I am also served a bowl of tea, and it turns out to be salted yak milk tea.   It is hot and rich, and I cannot taste salt at all.   Initially, I think the salt makes the tea taste so rich.   Not until later does it dawn on me that the milk is raw, full-cream, and unpasteurized.

It’s a good thing that there is a language barrier between me and these nomads because I would have broken every bit of etiquette.   I would have asked the woman’s name—that is not done.  I would have asked which of the men is married to her and the father of the child—horrendous faux pas.   I’m sure there are many other potential traps for me to fall into.

Yusef tells me the men are Darkhad, closely related to the Dukha (reindeer people) and Tuva peoples that are indigenous to this area.   The men are brothers—Lhagvadorj and Batdorj.   This will be their winter home as they are protected from the wind and there is plenty of firewood available.

The brothers finish their tea and  aaruul, and roll cigarettes.

The woman untangles a rope halter and hands it to her husband, who goes outside with his brother.   I notice one of the men has fashioned sheep hide gauntlets for the handles of his motor bike and I stick my hand in one and mime how nice and warm it is.   They smile and nod.

Note the hide gauntlets.

Yusef and I wander around the area, looking at the sheds where the sheep and goats are herded to at night to keep them safe from predators, then we reach the khoroo—the horse corral.  One horse is tied outside the corral and it moves away from me to the farthest extent of its rope and eyes me warily.   I keep my distance, too.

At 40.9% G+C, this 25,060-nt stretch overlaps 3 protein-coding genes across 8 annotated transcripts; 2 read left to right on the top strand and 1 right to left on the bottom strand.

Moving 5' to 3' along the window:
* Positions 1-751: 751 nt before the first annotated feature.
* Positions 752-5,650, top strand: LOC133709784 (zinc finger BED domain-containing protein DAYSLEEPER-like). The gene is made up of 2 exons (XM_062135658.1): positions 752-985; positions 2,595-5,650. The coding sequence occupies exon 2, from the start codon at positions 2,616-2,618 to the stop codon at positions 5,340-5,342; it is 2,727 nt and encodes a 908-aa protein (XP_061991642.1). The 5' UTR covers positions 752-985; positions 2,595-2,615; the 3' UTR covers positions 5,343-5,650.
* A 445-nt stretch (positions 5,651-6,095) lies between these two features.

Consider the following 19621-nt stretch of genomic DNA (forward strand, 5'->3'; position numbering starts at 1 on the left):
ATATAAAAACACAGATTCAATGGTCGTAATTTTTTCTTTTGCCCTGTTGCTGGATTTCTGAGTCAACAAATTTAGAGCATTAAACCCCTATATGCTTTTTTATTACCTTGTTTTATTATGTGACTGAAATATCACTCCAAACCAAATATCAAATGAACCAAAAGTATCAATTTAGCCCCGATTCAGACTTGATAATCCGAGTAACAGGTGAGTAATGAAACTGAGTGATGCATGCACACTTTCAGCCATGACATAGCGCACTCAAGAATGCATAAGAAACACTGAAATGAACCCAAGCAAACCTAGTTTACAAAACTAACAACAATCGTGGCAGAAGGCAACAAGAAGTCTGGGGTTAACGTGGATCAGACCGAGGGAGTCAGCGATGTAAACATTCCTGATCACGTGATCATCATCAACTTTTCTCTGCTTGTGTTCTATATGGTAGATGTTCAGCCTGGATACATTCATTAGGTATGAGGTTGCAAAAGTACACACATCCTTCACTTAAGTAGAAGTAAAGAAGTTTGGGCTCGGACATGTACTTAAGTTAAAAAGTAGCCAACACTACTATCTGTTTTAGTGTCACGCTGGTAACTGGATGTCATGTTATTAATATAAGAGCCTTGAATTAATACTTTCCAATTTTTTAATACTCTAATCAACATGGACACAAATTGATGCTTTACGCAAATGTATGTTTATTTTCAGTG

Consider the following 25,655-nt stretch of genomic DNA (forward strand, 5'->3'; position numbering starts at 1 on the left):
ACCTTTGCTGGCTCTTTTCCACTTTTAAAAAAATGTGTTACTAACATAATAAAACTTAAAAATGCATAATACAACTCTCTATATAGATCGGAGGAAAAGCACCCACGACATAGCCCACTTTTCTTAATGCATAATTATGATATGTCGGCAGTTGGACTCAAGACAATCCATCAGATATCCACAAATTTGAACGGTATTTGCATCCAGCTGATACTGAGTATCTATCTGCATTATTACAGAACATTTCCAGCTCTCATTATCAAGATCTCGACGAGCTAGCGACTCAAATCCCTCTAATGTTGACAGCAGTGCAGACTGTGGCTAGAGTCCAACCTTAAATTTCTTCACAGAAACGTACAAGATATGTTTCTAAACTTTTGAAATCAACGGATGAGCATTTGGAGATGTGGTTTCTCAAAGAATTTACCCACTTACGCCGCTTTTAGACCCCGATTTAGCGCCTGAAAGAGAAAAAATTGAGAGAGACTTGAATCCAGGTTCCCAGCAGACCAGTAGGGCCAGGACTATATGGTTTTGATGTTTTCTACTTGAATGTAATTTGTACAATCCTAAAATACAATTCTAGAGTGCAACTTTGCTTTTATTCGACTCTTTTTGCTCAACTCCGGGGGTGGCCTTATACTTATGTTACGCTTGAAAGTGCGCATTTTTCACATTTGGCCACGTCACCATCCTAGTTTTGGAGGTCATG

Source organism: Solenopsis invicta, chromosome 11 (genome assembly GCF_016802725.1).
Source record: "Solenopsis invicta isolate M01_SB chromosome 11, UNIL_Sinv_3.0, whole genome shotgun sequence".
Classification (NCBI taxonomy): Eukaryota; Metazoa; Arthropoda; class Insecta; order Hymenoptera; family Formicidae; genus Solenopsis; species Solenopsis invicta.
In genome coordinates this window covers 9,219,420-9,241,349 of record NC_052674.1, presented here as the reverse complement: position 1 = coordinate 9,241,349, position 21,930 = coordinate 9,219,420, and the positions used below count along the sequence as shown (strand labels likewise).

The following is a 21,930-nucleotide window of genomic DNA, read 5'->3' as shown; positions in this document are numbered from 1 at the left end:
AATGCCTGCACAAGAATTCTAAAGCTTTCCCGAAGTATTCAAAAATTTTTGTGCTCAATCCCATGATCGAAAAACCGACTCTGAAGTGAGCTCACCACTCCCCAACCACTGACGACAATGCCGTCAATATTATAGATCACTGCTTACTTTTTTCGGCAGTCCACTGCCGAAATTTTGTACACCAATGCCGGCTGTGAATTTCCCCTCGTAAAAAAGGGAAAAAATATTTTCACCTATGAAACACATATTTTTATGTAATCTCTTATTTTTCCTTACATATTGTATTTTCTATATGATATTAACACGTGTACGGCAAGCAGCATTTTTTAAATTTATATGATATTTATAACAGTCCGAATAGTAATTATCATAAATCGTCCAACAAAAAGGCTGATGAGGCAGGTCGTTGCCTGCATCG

Keeping an eye on the stranger.

For the goats and sheep.

A small hut of dried dung and logs.

I’m taking photos of the men selecting a couple horses and Yusef says the men asked if I would take photos of them with their horses and send them to them.   I get the good camera and take lots of photos, all the while wondering how on earth I’m going to mail photos to these men.

Yusef gave the men pre-rolled cigarettes.

Thick hair and barefoot.

Once the horses they want are selected, they open the corral gates and all the horses exit the corral, turn right and pass me, and proceed down a gully to the larch forest.   It’s mid-afternoon, and  the horses disappear like ghosts in the low afternoon sun that shines like gold through the yellow larch forest.

More photos from the nomad visit:

Location of the herder's home.

Home, sweet ger.

Chimdee and the rifle.

Warm deel (robes).

Lots of firewood.

Yusef the clown.   I was going to write "Yusef the ham" (meaning showoff) but he's Muslim so I didn't.


  1. You've presented an intimate peek into these Mongolian herders' lives.

    Did you ask Yusef how these herders will move their ger to the next destination?

    I'd also like to know how you will get the photos you took of them to them.

  2. I remain confused about when in our trip you took these photos. As I did in the post above this post my guess would be during your three day tour at the beginning of our visit (the first weekend when you set out on Friday morning). But I am not willing to rule out the day you took off sans Patti and myself up at the lake in the North. Because of the horses I lean to the first weekend tour when you were in a National Park (did it begin with the letter H?) that more or less featured many horses. Cap and Patti in Goa.

    1. I got my answer by continuing to read down your posts. Yes indeed it was the day in the North at the lake when Patti and I opted to say put in camp and let you go to the waterfall. The little girl sure looks wary as she eyes-you doesn't she. Great post. Cap and Patti ..

    2. Yes, in the north on the aborted trip to the waterfall. These were Mongolian horses. The trip to Terelj featured Mongolian horses, also. The trip to Hustai Nat'l. Park was all about Takhi--the indigenous wild horses that have never been domesticated.

    3. Thanks for the reply. Smiles. Cap